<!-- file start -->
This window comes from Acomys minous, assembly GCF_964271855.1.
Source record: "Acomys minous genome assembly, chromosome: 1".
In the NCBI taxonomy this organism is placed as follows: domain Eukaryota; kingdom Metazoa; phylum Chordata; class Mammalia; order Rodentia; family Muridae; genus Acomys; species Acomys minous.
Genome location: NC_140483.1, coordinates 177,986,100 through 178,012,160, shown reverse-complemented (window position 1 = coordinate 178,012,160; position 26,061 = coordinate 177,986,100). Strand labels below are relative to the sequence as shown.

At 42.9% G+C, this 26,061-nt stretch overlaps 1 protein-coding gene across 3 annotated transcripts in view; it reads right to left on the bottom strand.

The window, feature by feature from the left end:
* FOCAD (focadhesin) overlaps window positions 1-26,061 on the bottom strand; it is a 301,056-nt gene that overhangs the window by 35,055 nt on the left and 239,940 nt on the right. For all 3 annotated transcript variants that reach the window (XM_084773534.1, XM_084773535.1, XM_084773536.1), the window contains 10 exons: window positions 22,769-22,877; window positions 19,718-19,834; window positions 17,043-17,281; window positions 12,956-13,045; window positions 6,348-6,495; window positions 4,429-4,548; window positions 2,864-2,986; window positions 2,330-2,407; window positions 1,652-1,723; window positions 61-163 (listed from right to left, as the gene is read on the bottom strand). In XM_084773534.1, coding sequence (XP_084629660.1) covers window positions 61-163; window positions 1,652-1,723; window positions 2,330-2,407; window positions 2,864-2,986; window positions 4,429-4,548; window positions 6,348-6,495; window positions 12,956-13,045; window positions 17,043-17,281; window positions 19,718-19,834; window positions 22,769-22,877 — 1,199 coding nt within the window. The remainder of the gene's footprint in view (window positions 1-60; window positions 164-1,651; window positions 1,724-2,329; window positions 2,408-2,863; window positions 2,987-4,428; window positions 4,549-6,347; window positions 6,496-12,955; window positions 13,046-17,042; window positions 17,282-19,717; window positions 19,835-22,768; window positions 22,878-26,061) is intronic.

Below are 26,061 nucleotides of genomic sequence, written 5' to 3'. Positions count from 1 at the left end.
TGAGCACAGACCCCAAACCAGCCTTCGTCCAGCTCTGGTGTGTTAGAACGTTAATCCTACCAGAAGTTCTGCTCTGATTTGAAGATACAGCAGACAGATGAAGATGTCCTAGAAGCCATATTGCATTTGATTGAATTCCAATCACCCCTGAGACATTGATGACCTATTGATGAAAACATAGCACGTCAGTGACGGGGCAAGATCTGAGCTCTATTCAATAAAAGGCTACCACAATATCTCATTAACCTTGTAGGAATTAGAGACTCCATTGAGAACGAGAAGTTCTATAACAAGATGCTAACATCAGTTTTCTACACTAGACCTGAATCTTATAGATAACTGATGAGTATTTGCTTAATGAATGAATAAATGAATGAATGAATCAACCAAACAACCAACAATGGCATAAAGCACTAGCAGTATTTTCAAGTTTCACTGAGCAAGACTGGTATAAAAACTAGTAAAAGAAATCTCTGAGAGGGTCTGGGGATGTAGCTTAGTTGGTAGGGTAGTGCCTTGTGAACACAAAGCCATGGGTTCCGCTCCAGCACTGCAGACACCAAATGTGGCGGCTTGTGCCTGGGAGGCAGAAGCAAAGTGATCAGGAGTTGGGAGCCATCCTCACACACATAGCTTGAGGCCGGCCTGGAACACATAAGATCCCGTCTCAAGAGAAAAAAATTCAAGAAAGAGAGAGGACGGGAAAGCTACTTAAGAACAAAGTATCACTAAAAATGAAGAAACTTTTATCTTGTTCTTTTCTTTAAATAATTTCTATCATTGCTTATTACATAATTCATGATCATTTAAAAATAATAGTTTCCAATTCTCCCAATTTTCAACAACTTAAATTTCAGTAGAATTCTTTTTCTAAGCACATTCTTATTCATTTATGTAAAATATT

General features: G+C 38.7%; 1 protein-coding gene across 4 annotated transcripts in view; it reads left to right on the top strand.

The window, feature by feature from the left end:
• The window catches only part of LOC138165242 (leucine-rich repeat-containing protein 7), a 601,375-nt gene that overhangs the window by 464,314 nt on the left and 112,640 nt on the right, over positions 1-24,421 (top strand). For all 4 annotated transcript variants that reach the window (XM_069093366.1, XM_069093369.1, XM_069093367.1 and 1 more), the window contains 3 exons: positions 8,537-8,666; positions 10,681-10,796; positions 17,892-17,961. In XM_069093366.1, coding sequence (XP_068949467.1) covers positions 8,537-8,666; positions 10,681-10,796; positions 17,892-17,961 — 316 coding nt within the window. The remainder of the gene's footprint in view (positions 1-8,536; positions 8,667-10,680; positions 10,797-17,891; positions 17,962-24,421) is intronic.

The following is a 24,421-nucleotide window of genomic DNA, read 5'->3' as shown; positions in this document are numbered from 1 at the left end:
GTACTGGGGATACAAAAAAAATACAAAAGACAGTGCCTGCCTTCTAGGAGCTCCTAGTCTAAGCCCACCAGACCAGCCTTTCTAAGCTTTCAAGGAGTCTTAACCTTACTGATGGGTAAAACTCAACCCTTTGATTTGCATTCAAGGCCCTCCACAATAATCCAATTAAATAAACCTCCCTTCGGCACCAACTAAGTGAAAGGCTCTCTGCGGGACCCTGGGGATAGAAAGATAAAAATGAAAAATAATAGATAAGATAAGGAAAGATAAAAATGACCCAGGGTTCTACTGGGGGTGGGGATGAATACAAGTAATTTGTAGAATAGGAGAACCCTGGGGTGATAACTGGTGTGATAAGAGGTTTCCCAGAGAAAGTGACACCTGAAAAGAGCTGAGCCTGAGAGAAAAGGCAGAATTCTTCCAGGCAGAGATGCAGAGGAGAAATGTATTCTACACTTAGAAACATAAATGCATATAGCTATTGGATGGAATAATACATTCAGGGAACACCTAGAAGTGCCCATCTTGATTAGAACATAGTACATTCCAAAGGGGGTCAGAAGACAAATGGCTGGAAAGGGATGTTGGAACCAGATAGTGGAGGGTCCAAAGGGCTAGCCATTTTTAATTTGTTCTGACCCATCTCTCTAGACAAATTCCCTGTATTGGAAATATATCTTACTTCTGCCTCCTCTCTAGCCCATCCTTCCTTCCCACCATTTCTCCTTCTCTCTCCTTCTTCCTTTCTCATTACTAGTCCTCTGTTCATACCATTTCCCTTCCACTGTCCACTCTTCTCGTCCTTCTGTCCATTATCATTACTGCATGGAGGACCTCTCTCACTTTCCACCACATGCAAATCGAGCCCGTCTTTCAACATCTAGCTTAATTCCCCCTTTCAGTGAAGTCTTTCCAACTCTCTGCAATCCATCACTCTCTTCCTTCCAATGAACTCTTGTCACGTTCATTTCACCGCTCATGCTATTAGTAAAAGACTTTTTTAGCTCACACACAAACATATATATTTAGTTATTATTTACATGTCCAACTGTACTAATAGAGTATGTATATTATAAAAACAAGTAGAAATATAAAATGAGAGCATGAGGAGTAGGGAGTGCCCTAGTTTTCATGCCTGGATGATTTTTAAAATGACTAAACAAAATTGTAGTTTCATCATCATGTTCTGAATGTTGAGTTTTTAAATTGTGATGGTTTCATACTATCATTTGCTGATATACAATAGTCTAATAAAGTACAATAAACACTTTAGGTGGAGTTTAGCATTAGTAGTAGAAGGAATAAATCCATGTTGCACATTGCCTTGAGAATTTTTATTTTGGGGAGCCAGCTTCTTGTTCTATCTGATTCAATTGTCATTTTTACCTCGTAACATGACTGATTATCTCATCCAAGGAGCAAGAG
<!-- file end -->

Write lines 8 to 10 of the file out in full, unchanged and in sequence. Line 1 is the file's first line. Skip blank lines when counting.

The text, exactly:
Below are 26,061 nucleotides of genomic sequence, written 5' to 3'. Positions count from 1 at the left end.
TGAGCACAGACCCCAAACCAGCCTTCGTCCAGCTCTGGTGTGTTAGAACGTTAATCCTACCAGAAGTTCTGCTCTGATTTGAAGATACAGCAGACAGATGAAGATGTCCTAGAAGCCATATTGCATTTGATTGAATTCCAATCACCCCTGAGACATTGATGACCTATTGATGAAAACATAGCACGTCAGTGACGGGGCAAGATCTGAGCTCTATTCAATAAAAGGCTACCACAATATCTCATTAACCTTGTAGGAATTAGAGACTCCATTGAGAACGAGAAGTTCTATAACAAGATGCTAACATCAGTTTTCTACACTAGACCTGAATCTTATAGATAACTGATGAGTATTTGCTTAATGAATGAATAAATGAATGAATGAATCAACCAAACAACCAACAATGGCATAAAGCACTAGCAGTATTTTCAAGTTTCACTGAGCAAGACTGGTATAAAAACTAGTAAAAGAAATCTCTGAGAGGGTCTGGGGATGTAGCTTAGTTGGTAGGGTAGTGCCTTGTGAACACAAAGCCATGGGTTCCGCTCCAGCACTGCAGACACCAAATGTGGCGGCTTGTGCCTGGGAGGCAGAAGCAAAGTGATCAGGAGTTGGGAGCCATCCTCACACACATAGCTTGAGGCCGGCCTGGAACACATAAGATCCCGTCTCAAGAGAAAAAAATTCAAGAAAGAGAGAGGACGGGAAAGCTACTTAAGAACAAAGTATCACTAAAAATGAAGAAACTTTTATCTTGTTCTTTTCTTTAAATAATTTCTATCATTGCTTATTACATAATTCATGATCATTTAAAAATAATAGTTTCCAATTCTCCCAATTTTCAACAACTTAAATTTCAGTAGAATTCTTTTTCTAAGCACATTCTTATTCATTTATGTAAAATATT

General features: G+C 38.7%; 1 protein-coding gene across 4 annotated transcripts in view; it reads left to right on the top strand.